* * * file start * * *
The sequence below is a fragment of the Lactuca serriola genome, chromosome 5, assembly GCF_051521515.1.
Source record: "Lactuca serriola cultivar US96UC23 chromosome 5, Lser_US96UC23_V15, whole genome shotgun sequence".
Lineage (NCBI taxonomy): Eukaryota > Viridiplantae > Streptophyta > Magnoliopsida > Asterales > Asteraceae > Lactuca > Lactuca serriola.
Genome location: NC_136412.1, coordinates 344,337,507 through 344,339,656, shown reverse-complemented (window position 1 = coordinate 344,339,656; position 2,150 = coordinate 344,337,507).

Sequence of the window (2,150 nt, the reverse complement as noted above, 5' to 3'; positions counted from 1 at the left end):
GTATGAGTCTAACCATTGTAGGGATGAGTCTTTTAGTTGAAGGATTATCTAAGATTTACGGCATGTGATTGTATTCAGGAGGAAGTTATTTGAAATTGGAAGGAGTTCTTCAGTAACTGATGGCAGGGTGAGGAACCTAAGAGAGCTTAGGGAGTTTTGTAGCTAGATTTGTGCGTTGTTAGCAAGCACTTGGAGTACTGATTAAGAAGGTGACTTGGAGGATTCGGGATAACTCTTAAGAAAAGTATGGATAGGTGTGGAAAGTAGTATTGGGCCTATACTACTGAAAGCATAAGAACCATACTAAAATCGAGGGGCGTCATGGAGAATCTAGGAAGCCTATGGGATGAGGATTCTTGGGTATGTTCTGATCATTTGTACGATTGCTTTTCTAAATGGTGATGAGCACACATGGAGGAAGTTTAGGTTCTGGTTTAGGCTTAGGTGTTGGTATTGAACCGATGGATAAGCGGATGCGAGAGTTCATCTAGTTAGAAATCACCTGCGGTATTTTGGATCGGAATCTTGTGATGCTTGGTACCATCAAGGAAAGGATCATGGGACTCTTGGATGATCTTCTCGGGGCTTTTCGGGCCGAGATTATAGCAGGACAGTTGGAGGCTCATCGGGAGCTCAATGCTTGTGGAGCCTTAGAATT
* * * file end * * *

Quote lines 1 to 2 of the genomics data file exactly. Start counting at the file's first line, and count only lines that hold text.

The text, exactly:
The sequence below is a fragment of the Lactuca serriola genome, chromosome 5, assembly GCF_051521515.1.
Source record: "Lactuca serriola cultivar US96UC23 chromosome 5, Lser_US96UC23_V15, whole genome shotgun sequence".